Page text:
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May 11, 2020

Secretive Jasons to offer advice on how to reopen academic labs shut

Posted by in categories: biotech/medical, government, health, security

‘s COVID-19 reporting is supported by the Pulitzer Center.

A group of prominent academic scientists that has been advising the U.S. government on security matters since the Cold War is conducting a quick-turnaround, pro bono study of a new threat to national security—the impact of COVID-19 on academic research. And this time it’s personal.

Last month, some 30 members of Jason began to tackle the thorny question of how to reopen university laboratories safely in the midst of the coronavirus pandemic. Nobody is paying for the study, a rare departure for the group, whose work is usually financed by government agencies and often involves classified information. But the study’s leader, Massachusetts Institute of Technology (MIT) physicist Peter Fisher, says several federal agencies have expressed interest in the group’s analysis of the technical challenges facing every university that wants to resume research operations without jeopardizing the health of the faculty, students, and staff who work in those labs.

May 11, 2020

How to boost plant biomass: Biologists uncover molecular link between nutrient availability, growth

Posted by in categories: biotech/medical, mathematics

Plant scientists have long known that crop yield is proportional to the dose of nitrogen fertilizer, but the increased use of fertilizers is costly and harmful to the environment. Until now, the underlying mechanisms by which plants adjust their growth according to the nitrogen dose has been unknown—a key finding that could help enhance plant growth and limit fertilizer use.

In a new study published in the Proceedings of the National Academy of Sciences (PNAS), plant genomic scientists at New York University’s Center for Genomics & Systems Biology discovered the missing piece in the molecular link between a plant’s perception of the nitrogen dose in its environment and the dose-responsive changes in its biomass.

Taking a novel approach, the NYU researchers examined how increasing doses of nitrogen created changes in ’ genome-wide expression as a function of time. They then used mathematical models to investigate the rate of change of messenger RNA (mRNA) for thousands of genes within the genome to this experimental set up.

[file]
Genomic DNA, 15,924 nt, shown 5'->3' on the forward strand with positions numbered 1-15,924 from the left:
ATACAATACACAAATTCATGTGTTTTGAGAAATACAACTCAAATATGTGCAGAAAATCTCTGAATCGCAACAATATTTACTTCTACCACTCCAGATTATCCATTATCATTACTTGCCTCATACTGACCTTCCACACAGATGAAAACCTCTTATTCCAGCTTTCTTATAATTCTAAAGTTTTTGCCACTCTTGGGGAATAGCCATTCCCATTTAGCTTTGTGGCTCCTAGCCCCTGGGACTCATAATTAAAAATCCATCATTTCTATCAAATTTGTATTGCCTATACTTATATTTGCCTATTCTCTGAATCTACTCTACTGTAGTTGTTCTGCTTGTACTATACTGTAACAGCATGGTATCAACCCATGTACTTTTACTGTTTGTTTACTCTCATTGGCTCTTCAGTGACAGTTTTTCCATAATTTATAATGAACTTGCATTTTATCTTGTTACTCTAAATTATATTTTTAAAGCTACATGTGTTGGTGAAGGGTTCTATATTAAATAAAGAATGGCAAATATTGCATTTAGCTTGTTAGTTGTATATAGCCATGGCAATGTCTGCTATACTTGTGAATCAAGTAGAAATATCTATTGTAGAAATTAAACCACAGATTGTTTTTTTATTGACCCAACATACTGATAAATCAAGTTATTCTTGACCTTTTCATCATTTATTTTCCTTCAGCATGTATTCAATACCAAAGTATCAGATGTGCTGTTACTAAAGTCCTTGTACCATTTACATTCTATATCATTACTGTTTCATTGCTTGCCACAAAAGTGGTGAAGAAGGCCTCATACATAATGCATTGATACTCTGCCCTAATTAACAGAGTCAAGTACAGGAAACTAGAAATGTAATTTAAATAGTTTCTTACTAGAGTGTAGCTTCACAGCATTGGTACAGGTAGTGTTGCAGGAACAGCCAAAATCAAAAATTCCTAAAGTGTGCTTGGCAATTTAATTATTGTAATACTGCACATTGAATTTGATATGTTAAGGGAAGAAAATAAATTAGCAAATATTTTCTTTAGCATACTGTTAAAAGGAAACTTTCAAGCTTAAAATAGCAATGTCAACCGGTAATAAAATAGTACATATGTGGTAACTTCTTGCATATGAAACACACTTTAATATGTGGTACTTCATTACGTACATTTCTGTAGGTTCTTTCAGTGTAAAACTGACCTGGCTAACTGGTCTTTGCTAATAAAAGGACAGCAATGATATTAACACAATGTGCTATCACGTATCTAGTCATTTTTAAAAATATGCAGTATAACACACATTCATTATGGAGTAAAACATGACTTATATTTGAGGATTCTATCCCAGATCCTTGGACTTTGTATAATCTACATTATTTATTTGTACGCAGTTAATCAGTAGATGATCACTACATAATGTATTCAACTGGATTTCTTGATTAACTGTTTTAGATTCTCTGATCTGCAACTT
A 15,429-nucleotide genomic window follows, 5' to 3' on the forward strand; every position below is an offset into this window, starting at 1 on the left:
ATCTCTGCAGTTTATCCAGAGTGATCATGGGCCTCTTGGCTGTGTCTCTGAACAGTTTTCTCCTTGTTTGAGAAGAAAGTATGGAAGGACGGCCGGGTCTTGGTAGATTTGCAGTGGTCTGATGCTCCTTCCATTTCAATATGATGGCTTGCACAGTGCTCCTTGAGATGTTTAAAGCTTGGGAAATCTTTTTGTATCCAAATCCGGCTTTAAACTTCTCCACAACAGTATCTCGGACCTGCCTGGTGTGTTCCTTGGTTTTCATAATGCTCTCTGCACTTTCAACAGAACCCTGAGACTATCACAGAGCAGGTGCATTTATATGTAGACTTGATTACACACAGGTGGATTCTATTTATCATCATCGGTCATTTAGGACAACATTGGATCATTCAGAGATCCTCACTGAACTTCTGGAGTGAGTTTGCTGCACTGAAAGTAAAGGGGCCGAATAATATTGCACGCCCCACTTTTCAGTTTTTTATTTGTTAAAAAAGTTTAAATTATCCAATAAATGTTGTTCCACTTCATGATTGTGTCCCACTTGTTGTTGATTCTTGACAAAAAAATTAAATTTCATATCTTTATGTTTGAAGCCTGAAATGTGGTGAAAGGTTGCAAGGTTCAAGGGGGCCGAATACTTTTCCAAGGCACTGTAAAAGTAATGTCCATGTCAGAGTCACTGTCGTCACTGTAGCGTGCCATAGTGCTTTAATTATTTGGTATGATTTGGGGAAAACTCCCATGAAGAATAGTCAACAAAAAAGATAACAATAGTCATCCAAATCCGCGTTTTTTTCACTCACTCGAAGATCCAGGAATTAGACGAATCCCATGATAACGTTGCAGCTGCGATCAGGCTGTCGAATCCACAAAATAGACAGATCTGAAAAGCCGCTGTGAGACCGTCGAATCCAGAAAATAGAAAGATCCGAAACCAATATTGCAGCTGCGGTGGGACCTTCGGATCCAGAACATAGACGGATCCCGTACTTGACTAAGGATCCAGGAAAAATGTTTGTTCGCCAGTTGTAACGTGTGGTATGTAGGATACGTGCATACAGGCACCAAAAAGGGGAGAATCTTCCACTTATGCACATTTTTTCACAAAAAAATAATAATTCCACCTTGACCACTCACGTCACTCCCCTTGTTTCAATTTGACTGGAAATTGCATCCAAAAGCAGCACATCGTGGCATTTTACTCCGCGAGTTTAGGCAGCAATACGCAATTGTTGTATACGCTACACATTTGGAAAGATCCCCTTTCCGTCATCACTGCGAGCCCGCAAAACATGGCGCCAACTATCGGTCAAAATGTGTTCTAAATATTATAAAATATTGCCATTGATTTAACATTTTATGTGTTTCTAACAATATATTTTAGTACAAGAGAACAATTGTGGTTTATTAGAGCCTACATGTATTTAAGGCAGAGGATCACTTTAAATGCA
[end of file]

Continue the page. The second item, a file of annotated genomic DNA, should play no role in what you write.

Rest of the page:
May 11, 2020

ULA and SpaceX targeting this weekend for back-to-back rocket launches

Posted by in categories: security, space

If schedules hold, United Launch Alliance and SpaceX will highlight this weekend with back-to-back rocket launches, a cadence rarely seen on the Space Coast.

First on the Space Force’s calendar is X-37B, a secretive Department of Defense spaceplane that stays in orbit years at a time, testing new systems and capabilities. The 29-foot vehicle will fly on an Atlas V rocket between 6:30 a.m. and 11 a.m. Saturday, though an exact time has not yet been released due to security concerns. Launch Complex 41 will host the attempt.

Though most of the spaceplane’s capabilities are classified, the Space Force said the mission known as Orbital Test Vehicle 6 will host more experiments than ever before. Some of those include testing radiation’s effects on seeds, transforming solar power to transmissible microwave energy, and how space affects different kinds of materials.

May 11, 2020

How Fashion Designers Are Thwarting Facial Recognition Surveillance

Posted by in categories: robotics/AI, surveillance, transhumanism

Reason has done a great video and article on AI facial recognition, surveillance, etc, and combined it with fashion ideas. It’s created by Zach Weissmueller and Justin Monticello. My interview (as well as others) show up throughout the 11 min video. This is really important watching for the coming future: